Holy Week
Posted on April 10, 2017

This blog is written for Holy Week, the most meaningful week on the Christian calendar. It is because of what happened this week two thousand years ago, and what occurred the following Sunday, that there is a Christian Faith. Without all this, if Jesus were remembered at all it would merely be as a bright rabbi with a loyal following who helped reinterpret the Law of Moses for people living under Roman occupation. But because of what happened on this Passover Week long ago, and how it all culminated on Easter Sunday, He is remembered as Messiah, and we are part of an ongoing spiritual movement two billion people strong.

What do we see as we re-read the story of the original Holy Week? We see a frequently misinterpreted beginning. We tend to think of Palm Sunday as a day when great crowds turned out to welcome Jesus, spreading palm branches before him much as we would roll out the red carpet for celebrities on Oscar night. Yes, the crowds did gather. Yes, they did offer symbols of welcome. But primarily, they shouted “Hosanna!” (which means, “Save us NOW!”). They greeted Jesus not as an incoming celebrity but rather as an incoming civil servant. He was to them a Person who had the potential to be a military hero reminiscent of King David. So before He even entered the city walls, they were already placing their expectations and demands before him. “Save us now!”

We also see His entry into the Temple and the righteous indignation that stirred within him. “This, my Father house, is a house of prayer,” he proclaimed, “but you have turned it into a den of thieves!” A small handful of religious bureaucrats were guilty of mistreating and manipulating a much larger number of genuinely religious (and vulnerable) people. And, as is usually the case in such matters, it wasn’t about faith. It was instead about money and power. It is important to note that the faithful believers did not turn on Jesus in that moment. But, the politically-motivated leaders did, virtually insuring from that one event that he would be crucified. Even religious institutions often turn against Christ when he confronts us in our greed or self-centeredness.

What do we see when we re-read the story of Holy Week? We see His compassionate deeds for the victimized and the suffering, even as he faced his own death. Till the very end Jesus put the needs of others ahead of his own. We see His friends deny and betray him. We see His very human prayers in the Garden. We see the Roman government (represented by Pilate) condemn Him because Jesus placed loyalty to God over politics. So often we hear people complain that we “shouldn’t bring politics into the church.” Almost always that statement simply means, “Do not force me to hear the teachings of my Faith if they might force me to question my loyalty to a political party.” We see His subjection to humiliation, indescribable brutality, and finally death. We even see His struggles and faith questions in the midst of his suffering. But also in the midst of His suffering we see his compassion in dealing with another sufferer on a cross beside him and in dealing with his mother and his disciple John. According to Atonement Theology, we finally see how much He loved us and how he laid down his life to lift ours up.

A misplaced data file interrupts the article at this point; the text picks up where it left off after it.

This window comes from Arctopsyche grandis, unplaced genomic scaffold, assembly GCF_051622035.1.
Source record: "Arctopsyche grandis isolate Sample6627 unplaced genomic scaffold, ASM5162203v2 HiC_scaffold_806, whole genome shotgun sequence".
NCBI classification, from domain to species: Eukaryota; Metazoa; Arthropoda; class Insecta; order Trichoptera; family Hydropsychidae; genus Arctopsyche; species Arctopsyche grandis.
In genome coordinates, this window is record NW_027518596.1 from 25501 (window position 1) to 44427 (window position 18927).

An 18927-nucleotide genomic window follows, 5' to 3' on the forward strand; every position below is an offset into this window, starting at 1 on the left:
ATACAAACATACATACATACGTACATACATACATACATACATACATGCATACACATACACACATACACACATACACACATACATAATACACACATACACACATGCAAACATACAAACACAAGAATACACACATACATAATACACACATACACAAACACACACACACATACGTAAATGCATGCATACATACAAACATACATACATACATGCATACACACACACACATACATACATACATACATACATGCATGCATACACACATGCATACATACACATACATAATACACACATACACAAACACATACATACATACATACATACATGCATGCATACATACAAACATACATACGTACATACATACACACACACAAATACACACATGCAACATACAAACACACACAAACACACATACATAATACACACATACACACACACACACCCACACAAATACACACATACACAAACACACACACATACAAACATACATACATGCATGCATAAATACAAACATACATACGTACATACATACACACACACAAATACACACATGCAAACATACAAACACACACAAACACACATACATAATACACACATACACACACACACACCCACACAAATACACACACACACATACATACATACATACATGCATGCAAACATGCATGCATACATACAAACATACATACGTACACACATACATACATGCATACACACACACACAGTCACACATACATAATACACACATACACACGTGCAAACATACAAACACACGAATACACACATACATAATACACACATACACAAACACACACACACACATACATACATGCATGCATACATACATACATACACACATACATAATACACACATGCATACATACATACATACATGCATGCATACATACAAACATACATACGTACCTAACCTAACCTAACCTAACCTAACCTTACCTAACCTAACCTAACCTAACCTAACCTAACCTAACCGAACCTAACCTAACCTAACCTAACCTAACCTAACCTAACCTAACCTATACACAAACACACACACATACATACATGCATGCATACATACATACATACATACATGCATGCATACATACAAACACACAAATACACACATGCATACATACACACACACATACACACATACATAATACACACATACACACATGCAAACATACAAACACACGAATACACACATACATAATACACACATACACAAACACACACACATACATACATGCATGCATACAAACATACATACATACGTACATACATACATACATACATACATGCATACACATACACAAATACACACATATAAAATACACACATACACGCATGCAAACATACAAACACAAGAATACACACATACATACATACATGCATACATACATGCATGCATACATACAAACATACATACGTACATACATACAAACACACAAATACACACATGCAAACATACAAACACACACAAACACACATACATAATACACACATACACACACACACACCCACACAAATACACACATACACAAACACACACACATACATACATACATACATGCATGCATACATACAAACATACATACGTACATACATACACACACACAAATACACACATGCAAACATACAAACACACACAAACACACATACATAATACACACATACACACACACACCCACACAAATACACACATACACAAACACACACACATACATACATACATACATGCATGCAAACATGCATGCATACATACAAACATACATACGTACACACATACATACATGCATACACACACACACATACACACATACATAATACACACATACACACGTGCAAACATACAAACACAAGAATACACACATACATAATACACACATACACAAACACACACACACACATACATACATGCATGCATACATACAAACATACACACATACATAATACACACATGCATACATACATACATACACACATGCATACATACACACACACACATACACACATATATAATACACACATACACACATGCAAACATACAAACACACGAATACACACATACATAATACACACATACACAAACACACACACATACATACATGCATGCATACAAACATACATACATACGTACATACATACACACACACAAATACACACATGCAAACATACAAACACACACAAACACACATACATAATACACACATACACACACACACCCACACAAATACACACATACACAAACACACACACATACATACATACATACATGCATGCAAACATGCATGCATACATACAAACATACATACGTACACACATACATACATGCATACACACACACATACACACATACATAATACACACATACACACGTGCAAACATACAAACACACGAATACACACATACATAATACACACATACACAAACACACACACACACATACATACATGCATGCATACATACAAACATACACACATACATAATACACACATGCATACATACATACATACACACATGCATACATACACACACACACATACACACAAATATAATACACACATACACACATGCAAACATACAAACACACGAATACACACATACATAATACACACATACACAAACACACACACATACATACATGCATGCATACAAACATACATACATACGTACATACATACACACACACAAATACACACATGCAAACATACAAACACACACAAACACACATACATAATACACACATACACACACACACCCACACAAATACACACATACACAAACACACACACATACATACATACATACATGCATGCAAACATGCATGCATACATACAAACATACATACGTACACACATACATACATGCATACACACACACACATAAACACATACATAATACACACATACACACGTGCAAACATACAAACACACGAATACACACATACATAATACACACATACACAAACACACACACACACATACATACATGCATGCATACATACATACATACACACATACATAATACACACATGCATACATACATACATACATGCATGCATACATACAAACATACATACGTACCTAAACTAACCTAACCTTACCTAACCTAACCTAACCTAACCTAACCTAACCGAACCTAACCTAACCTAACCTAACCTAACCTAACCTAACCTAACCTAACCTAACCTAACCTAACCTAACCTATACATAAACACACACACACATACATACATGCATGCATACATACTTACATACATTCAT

All that and more is what Holy Week is about – which is why we can’t skip the raw realities of Maundy Thursday and Good Friday to jump all the way to the celebration of Easter Sunday morning. As we recall from a Gordon Lightfoot song: “To wear the Crown of Life, you must wear the crown of thorns.” But that being noted, the critical point of it all is Easter. Only when the women arrived at a tomb and found it empty and an angel said, “He is not here, for he has risen” was the story transformed from momentary to eternal, from tragic to triumphant. Easter is why we remember the rest of it. It is why we recall the pain and suffering, the betrayal and Cross, the angst and death. We recall all that because it was transcended by what came next – by God’s power over it all. And that is our Good News. What God did for Jesus, God promises to do for us. Isn’t that what Christ said? “And I, if I be lifted up, will draw all others unto myself.”

Whatever has held you captive (from sin to guilt to loneliness to despondency to self-doubt to grudges to the fear of death itself), God rolls away those stones and liberates you to live... to be lifted above the past... to greet a new future with the promise of new life.

During Holy Week we confess the pain and challenges of our mortal journey. But as those who understand how The Story turned out, we also know that Sunday is coming!


Chris Turner (UK) on April 12, 2017

Thank you for this post Dr Brown I do value them.ZONA

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